If you are about to go through, or think you may go through, a foreclosure in Kansas, you are probably wondering how the process works and what to expect. For instance, you may be wondering what foreclosure notices are required in Kansas, whether you can reinstate your mortgage before the sale by catching up on the past-due amounts, if the lender can get a deficiency judgment against you, and more. Below you can find a summary of some of the key points of Kansas foreclosure law along with citations to the statutes so you can look up and review the law yourself.
The citations to Kansas’ foreclosure statutes are: Kansas Statutes Annotated Sections 60-2410, 60-2414, and 60-2415.
We’ve summarized important parts of Kansas’ foreclosure laws below. You can find more detailed articles on various aspects of Kansas foreclosure law in Nolo’s Kansas Foreclosure Law Center.
Kansas foreclosures are judicial, which means they go through the state court system. (Learn more about judicial foreclosures.)
In Kansas, the lender starts the foreclosure by filing a lawsuit in court. The lender will give the borrower notice of the lawsuit by serving a summons and petition for foreclosure (also called a "complaint"). (Learn more about the difference between a foreclosure summons and complaint.) If the petition is personally served, the borrower gets 21 days to respond. Kan. Stat. Ann. § 60-212. If service is by publication, the borrower gets 41 days to respond. Kan. Stat. Ann. § 60-307.
When the foreclosing party gets a judgment against the borrower, the court will order a sale. The lender must publish the notice of the sale in a newspaper. Kan. Stat. Ann. § 60-2410.
“Reinstating” is when you catch up on the defaulted mortgage's missed payments (plus fees and costs) in order to stop a foreclosure. (Learn more about reinstatement to avoid foreclosure.)
Kansas law does not provide a borrower with the right to reinstate the mortgage before the sale, but the terms of the mortgage contract may provide this right.
In some states, you can redeem (repurchase) your home within a certain period of time after the foreclosure. Under Kansas law, the redemption period is generally 12 months after the foreclosure sale (or less if a court finds that the homeowners abandoned the home). Kan. Stat. Ann. § 60-2414(a).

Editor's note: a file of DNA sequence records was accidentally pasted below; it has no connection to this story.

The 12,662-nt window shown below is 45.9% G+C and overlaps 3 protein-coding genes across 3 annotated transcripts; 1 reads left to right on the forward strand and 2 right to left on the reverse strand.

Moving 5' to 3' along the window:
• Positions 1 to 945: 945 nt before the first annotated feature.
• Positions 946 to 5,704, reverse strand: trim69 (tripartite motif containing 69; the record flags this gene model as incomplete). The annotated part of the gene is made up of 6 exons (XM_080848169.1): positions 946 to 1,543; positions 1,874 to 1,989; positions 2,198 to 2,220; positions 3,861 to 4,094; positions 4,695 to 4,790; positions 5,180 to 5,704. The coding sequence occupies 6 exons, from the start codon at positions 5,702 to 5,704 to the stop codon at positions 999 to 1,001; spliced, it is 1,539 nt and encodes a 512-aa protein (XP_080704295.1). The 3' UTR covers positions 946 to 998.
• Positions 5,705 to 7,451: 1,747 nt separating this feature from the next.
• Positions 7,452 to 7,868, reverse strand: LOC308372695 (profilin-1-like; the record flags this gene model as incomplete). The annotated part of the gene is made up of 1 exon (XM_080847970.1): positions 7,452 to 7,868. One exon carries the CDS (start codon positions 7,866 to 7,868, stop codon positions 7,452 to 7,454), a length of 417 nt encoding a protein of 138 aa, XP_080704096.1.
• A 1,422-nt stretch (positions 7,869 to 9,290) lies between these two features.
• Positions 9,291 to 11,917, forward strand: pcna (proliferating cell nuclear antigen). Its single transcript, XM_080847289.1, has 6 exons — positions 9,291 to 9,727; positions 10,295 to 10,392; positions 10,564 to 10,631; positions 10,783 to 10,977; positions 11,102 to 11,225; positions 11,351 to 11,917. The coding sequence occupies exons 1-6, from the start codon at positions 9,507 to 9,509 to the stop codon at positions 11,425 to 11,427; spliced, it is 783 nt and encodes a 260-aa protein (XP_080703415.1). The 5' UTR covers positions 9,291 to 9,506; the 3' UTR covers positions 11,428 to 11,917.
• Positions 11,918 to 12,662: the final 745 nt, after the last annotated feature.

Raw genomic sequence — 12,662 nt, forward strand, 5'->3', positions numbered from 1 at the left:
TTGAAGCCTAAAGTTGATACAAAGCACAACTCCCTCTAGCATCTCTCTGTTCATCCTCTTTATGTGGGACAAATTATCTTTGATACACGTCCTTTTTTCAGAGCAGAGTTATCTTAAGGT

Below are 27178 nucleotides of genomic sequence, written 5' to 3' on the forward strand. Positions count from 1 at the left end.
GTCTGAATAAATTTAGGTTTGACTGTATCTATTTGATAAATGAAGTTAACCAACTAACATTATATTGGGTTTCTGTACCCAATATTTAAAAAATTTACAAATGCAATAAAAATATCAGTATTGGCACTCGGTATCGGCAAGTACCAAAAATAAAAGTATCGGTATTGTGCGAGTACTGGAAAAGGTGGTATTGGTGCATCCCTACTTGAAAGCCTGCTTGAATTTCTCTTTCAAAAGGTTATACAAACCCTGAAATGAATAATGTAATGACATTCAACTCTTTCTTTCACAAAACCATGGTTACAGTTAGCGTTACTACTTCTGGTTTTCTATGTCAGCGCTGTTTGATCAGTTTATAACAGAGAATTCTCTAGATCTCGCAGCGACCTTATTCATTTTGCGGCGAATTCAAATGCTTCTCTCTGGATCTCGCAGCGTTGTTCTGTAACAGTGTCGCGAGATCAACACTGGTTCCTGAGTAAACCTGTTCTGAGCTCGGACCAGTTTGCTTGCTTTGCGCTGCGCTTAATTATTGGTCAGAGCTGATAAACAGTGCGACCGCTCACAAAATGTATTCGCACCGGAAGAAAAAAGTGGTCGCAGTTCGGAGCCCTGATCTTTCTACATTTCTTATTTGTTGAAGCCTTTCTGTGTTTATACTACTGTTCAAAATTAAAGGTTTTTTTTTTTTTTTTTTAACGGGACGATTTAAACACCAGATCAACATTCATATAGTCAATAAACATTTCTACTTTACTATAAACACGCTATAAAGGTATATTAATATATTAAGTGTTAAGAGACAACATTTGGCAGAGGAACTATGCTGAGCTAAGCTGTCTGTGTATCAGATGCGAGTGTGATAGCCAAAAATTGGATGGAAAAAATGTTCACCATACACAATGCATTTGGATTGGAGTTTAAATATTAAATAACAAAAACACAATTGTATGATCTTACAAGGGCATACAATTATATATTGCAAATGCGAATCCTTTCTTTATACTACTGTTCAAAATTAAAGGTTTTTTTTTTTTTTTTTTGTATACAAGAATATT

However, if the homeowners defaulted on the loan before paying off one-third of the original mortgage amount, the court will limit the redemption period to three months. (The court may increase the redemption period by three months if the homeowner loses his or her job during the initial three-month redemption period. Kan. Stat. Ann. § 60-2414(m)).
Even if the homeowners paid less than one-third of the mortgage loan, if all mortgages on the home total less than one-third of the market value of the property, the court will set a 12-month redemption period. Kan. Stat. Ann. § 60-2414(m). (To get details on redemption rights in Kansas, see Nolo’s article If I lose my home to foreclosure in Kansas, can I get it back?)
When the total mortgage debt exceeds the foreclosure sale price, the difference is called a “deficiency.” Some states allow the lender to seek a personal judgment (called a “deficiency judgment”) against the borrower for this amount, while other states prohibit deficiency judgments with what are called anti-deficiency laws.
Deficiency judgments are generally allowed in Kansas. However, if the court determines that the bid at the foreclosure sale was substantially inadequate it can refuse to confirm the sale. It can also fix a minimum or upset price. A sale for the full amount of the judgment, taxes, interest, and costs is considered adequate. Kansas Stat. Ann. § 60-2415(b).
Also, if service was by publication, then the foreclosing party cannot get a deficiency judgment (unless the borrower enters an appearance in the foreclosure, by filing an answer, for example). Kansas Stat. Ann. § 60-307(b). (For a summary of the deficiency law in Kansas, see Kansas Laws on Post-Foreclosure Deficiency Judgments.)
The former homeowners can stay in the home through the redemption period. If they still occupy the property after the redemption period expires, the purchaser can get a writ of assistance and the sheriff will remove them from the property.